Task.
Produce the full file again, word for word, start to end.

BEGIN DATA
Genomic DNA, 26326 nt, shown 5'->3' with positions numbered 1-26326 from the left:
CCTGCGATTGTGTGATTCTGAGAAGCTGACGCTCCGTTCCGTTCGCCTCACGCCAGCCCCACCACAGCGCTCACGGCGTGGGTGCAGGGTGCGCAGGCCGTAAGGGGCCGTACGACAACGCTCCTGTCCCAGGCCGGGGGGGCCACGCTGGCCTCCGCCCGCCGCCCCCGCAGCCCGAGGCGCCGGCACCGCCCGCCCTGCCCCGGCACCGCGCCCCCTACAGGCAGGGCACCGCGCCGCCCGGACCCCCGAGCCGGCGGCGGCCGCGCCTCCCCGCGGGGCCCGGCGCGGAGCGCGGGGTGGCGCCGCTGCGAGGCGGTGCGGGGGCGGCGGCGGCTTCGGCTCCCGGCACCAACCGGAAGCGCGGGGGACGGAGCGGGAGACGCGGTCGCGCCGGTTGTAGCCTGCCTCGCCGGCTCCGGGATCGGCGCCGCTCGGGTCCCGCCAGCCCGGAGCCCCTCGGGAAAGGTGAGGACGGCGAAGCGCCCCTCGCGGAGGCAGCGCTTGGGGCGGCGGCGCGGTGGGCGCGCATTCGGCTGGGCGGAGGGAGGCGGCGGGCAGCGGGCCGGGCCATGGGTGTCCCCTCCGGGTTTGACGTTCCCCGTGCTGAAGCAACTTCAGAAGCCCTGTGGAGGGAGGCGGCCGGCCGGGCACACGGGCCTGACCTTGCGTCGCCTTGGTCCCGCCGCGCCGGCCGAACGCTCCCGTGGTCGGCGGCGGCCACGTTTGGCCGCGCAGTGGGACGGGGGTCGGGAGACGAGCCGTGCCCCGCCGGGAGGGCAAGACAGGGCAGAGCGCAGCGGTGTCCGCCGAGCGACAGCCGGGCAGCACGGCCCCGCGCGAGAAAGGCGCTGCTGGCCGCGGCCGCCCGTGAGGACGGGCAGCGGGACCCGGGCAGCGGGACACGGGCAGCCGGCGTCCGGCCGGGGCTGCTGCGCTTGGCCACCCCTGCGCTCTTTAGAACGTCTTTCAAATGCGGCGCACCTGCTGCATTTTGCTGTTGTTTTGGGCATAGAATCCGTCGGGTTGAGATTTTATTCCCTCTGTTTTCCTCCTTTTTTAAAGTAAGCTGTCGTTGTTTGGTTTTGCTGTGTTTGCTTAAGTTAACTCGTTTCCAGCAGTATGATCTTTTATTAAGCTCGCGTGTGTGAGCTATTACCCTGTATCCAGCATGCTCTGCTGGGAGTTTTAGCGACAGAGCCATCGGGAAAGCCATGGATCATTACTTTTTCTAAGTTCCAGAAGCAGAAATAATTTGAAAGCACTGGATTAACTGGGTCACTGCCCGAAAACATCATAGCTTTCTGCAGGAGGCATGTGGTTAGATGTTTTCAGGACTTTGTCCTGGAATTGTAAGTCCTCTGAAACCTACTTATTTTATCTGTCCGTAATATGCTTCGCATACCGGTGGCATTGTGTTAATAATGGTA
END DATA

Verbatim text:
Genomic DNA, 26326 nt, shown 5'->3' with positions numbered 1-26326 from the left:
CCTGCGATTGTGTGATTCTGAGAAGCTGACGCTCCGTTCCGTTCGCCTCACGCCAGCCCCACCACAGCGCTCACGGCGTGGGTGCAGGGTGCGCAGGCCGTAAGGGGCCGTACGACAACGCTCCTGTCCCAGGCCGGGGGGGCCACGCTGGCCTCCGCCCGCCGCCCCCGCAGCCCGAGGCGCCGGCACCGCCCGCCCTGCCCCGGCACCGCGCCCCCTACAGGCAGGGCACCGCGCCGCCCGGACCCCCGAGCCGGCGGCGGCCGCGCCTCCCCGCGGGGCCCGGCGCGGAGCGCGGGGTGGCGCCGCTGCGAGGCGGTGCGGGGGCGGCGGCGGCTTCGGCTCCCGGCACCAACCGGAAGCGCGGGGGACGGAGCGGGAGACGCGGTCGCGCCGGTTGTAGCCTGCCTCGCCGGCTCCGGGATCGGCGCCGCTCGGGTCCCGCCAGCCCGGAGCCCCTCGGGAAAGGTGAGGACGGCGAAGCGCCCCTCGCGGAGGCAGCGCTTGGGGCGGCGGCGCGGTGGGCGCGCATTCGGCTGGGCGGAGGGAGGCGGCGGGCAGCGGGCCGGGCCATGGGTGTCCCCTCCGGGTTTGACGTTCCCCGTGCTGAAGCAACTTCAGAAGCCCTGTGGAGGGAGGCGGCCGGCCGGGCACACGGGCCTGACCTTGCGTCGCCTTGGTCCCGCCGCGCCGGCCGAACGCTCCCGTGGTCGGCGGCGGCCACGTTTGGCCGCGCAGTGGGACGGGGGTCGGGAGACGAGCCGTGCCCCGCCGGGAGGGCAAGACAGGGCAGAGCGCAGCGGTGTCCGCCGAGCGACAGCCGGGCAGCACGGCCCCGCGCGAGAAAGGCGCTGCTGGCCGCGGCCGCCCGTGAGGACGGGCAGCGGGACCCGGGCAGCGGGACACGGGCAGCCGGCGTCCGGCCGGGGCTGCTGCGCTTGGCCACCCCTGCGCTCTTTAGAACGTCTTTCAAATGCGGCGCACCTGCTGCATTTTGCTGTTGTTTTGGGCATAGAATCCGTCGGGTTGAGATTTTATTCCCTCTGTTTTCCTCCTTTTTTAAAGTAAGCTGTCGTTGTTTGGTTTTGCTGTGTTTGCTTAAGTTAACTCGTTTCCAGCAGTATGATCTTTTATTAAGCTCGCGTGTGTGAGCTATTACCCTGTATCCAGCATGCTCTGCTGGGAGTTTTAGCGACAGAGCCATCGGGAAAGCCATGGATCATTACTTTTTCTAAGTTCCAGAAGCAGAAATAATTTGAAAGCACTGGATTAACTGGGTCACTGCCCGAAAACATCATAGCTTTCTGCAGGAGGCATGTGGTTAGATGTTTTCAGGACTTTGTCCTGGAATTGTAAGTCCTCTGAAACCTACTTATTTTATCTGTCCGTAATATGCTTCGCATACCGGTGGCATTGTGTTAATAATGGTA